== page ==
The first graders have been exploring these questions:
How big is a number?
How do numbers work together to make new numbers?
These big, overarching questions provide the doorways into the mathematical landscape for children to theorize and investigate concepts such as addition, subtraction, skip counting, unitizing, and place value.
As teacher-researchers that believe in the social construction of knowledge and understanding, we are trying to stay focused on the children’s thinking and their jointly constructed meaning of the world, rather than on our own preconceived ideas about “the right answer.” We work to validate their attempts and to understand their sense-making in each moment. This supports meaning-making, but also the children’s growing confidence in the culture we are trying to create – one of sharing ideas and theories that are honored and valued for the understanding they uncover for each of us.
By inviting children to make their own meaning through playing with ideas, dialogue, and materials, children wrestle with theories, building deeper understanding and ownership.
“We construct not only the knowledge but also an awareness of how this construction takes place: exchange, dialog, divergence, negotiation, and also the pleasure of thinking and working together which is the real pleasure of friendship.”
–Linda Pound and Trisha Lee
How are these children constructing their own understanding how numbers work?
Of big ideas such as place value?
What follows below is a window into their mathematical thinking.
While sitting in a circle around a number line, IM shared her noticing with her math group about how zero might not be a big number but is a big deal because it is part of so many numbers. She pointed out that the number line looks like it starts with the number ten, because the zero and the one are next to each other. This seemed to make several students uncomfortable and they responded that it could not be a ten.
ZB: It starts by the zero and then it keeps going on, you know? 0,1,2,3,4…
IM: I am saying zero upside down looks like ten.
WK: (pointing to the number ten) This is a ten because why would a ten be at the start of a number line?
KNJ: Like if you are on Fiona’s side it looks like a ten but if you are on me and E’s side it looks like a zero and a one.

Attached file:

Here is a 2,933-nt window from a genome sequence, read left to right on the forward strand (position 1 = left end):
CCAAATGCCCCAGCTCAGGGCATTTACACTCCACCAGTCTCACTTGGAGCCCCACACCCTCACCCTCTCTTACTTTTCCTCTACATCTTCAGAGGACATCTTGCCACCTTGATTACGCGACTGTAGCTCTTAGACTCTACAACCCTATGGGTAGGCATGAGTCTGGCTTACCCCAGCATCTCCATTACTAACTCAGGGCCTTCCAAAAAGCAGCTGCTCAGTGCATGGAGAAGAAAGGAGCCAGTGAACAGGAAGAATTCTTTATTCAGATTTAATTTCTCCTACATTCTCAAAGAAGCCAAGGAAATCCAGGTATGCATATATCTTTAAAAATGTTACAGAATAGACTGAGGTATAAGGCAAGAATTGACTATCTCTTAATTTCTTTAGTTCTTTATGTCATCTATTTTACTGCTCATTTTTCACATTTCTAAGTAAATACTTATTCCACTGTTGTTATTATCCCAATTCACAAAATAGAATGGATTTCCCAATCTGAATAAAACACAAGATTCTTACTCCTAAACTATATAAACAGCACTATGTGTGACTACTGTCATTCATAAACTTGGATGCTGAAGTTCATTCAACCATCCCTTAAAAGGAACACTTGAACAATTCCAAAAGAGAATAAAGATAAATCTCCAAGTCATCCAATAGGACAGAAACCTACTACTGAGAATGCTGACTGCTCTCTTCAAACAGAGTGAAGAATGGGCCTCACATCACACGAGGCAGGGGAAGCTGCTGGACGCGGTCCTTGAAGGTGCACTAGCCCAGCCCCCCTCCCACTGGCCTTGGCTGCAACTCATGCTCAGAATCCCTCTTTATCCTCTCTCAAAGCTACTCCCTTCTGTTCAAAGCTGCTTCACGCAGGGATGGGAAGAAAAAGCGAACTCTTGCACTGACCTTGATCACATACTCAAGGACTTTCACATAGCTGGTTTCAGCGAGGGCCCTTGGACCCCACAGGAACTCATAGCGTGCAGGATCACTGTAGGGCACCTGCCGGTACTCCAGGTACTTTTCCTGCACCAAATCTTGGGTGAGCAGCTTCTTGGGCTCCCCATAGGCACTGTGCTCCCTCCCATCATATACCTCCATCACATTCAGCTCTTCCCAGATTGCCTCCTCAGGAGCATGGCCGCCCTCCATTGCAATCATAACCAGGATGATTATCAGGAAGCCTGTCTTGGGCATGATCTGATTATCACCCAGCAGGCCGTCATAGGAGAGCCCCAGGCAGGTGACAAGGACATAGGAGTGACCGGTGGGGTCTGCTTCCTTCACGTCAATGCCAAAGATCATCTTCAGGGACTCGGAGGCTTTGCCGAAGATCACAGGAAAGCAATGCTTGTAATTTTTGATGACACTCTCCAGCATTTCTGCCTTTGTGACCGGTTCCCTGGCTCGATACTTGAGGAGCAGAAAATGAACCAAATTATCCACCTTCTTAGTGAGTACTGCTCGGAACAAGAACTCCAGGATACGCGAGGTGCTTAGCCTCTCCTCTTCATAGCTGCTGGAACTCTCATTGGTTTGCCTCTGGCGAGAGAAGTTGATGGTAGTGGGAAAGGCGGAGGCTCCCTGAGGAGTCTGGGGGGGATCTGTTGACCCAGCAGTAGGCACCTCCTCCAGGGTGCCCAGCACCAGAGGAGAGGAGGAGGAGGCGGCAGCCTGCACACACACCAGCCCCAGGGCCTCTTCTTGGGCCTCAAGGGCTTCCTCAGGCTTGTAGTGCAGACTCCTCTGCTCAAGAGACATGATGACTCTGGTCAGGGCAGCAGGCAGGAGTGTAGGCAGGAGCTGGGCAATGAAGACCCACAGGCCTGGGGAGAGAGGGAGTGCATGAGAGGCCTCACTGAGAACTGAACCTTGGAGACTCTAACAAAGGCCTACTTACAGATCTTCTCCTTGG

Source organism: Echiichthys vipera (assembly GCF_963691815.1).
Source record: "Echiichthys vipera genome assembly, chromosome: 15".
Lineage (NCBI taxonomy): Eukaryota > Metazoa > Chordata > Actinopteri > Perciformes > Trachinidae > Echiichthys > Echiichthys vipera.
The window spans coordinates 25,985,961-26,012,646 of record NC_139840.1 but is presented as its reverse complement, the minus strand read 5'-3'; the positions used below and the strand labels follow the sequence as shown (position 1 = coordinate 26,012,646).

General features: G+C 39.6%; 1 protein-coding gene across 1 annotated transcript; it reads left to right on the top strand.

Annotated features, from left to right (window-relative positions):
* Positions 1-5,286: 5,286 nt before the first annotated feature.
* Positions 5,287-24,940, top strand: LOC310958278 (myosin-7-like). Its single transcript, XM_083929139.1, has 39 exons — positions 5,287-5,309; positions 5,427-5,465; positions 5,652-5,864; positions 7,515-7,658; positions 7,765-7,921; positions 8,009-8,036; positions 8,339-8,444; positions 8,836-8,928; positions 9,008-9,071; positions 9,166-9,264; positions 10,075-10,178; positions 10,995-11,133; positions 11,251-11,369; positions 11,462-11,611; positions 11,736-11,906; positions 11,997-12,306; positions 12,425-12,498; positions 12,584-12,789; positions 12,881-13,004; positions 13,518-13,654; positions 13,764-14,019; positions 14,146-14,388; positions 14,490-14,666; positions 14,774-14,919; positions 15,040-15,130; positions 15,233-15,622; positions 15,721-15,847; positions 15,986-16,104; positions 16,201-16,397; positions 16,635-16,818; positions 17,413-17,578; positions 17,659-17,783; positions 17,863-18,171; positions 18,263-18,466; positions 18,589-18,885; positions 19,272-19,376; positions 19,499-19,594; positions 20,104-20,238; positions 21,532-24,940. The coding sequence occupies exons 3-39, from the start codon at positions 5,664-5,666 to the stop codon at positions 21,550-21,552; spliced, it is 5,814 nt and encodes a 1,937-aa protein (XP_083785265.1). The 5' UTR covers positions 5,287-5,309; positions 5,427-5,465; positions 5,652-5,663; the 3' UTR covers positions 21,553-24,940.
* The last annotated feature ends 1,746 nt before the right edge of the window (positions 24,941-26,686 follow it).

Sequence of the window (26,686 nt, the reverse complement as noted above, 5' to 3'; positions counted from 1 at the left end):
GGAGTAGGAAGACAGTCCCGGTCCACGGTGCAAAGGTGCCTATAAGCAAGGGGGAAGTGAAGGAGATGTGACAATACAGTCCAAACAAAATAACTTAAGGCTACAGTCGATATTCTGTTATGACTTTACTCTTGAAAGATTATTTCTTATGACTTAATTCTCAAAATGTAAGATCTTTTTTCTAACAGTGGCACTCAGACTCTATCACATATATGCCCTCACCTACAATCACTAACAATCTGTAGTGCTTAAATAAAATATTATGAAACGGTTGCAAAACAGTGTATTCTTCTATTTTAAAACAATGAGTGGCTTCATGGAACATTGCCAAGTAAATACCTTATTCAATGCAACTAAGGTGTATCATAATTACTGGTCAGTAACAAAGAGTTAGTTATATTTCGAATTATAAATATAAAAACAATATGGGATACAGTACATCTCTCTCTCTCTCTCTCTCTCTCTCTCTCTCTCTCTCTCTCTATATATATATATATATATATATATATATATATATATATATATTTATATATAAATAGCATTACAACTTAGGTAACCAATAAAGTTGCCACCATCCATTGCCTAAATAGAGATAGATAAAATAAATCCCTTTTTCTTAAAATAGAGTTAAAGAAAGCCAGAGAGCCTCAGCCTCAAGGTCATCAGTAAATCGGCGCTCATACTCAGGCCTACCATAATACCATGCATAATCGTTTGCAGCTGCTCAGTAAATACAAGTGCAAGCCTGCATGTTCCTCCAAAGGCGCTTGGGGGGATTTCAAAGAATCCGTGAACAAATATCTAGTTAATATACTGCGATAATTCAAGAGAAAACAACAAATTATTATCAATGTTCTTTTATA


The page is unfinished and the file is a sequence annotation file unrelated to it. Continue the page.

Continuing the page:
Teacher: Hmmm . . . Does how you look at something change what you think?
Several Students: Yes.
Teacher: Do you see what she is seeing with the one and the zero side by side from her perspective?
KJ: (Pointing to the number line) 0,1. . .0,1. . . .0,1 . . .
SK: I notice they are always side by side. Because look 0,1. . .0,1. . .0,1
PY: Why are they always side by side?
Instead of discounting IM’s idea, this group of children were supported in their attempt to understand her perspective, gather more information, and compare it to their own understanding. In other words, we were playing with ideas. Playing with an idea is important because it is not until we take the risk to play and wrestle with something that we start understand it.
Afterward, we looked at a hundreds chart together. As IM looked closely at the hundreds chart, she exclaimed, “I get it! I get it! Look five and four go side by side too!” Other students joined in her excitement and the class started to play together by looking at the patterns of numbers that live inside a hundreds chart.
EW: There is a five and a one (51), and a five and a two (52), and a five and a three (53), and a five and a four (54), and five and a five (55), and five and a six (56). . .
Teacher: It goes 1, 2, 3, 4, 5, 6, 7, 8, 9 . . . does it do it with every row?
Several Students: Yeah
EW: It does it with every singe number!
Teacher: Prove it. Does it do it with the nine’s? What about the nine’s? (Referring to the 90’s row)
We count together on the 90’s row: 1, 2, 3, 4, 5, 6, 7, 8, 9
IM: It does it with the zero’s too. (Pointing to the tens column, 10, 20, 30, 40, 50, . . .)
ZB: I have a problem. On the bottom there are two zero’s not one. (Referring to the number 100)
KV: If you take away the nine on here (90) then it would just be zero there. And there are all zeros on this side and all the numbers are different. Maybe, they all have ten?
After the children left, I reflected on the meaning I saw being uncovered within the first grade group. I heard both articulated questions and unspoken wonderings. I saw a whole group of children involved and the energy was palpable and contagious. I thought, what if I hadn’t supported IM in her theory and simply discredited her noticing?
“When the teacher holds all the power of decision making, children become mentally passive because they are prevented from taking a stand, exchanging points of view….”
I found myself wondering, maybe IM is right. Maybe zero is a big deal? Maybe there is a ten. . . just not where we started looking for it. Or maybe it is there but it’s implied and we’re not supposed to see it. It was through IM taking a risk, sharing her wondering, and us being open to play in dialogue with her theory that we were lead to even bigger wonderings: the number’s position and what those numbers mean for us, the idea and system of place value, and the value of zero in our number system.
“Maybe, they all have ten?”- KV
This morning, before school, WK exclaimed, “I need to play with math… But I don’t have a rekenrek here!” Math love is really real around here. Thank you 🙂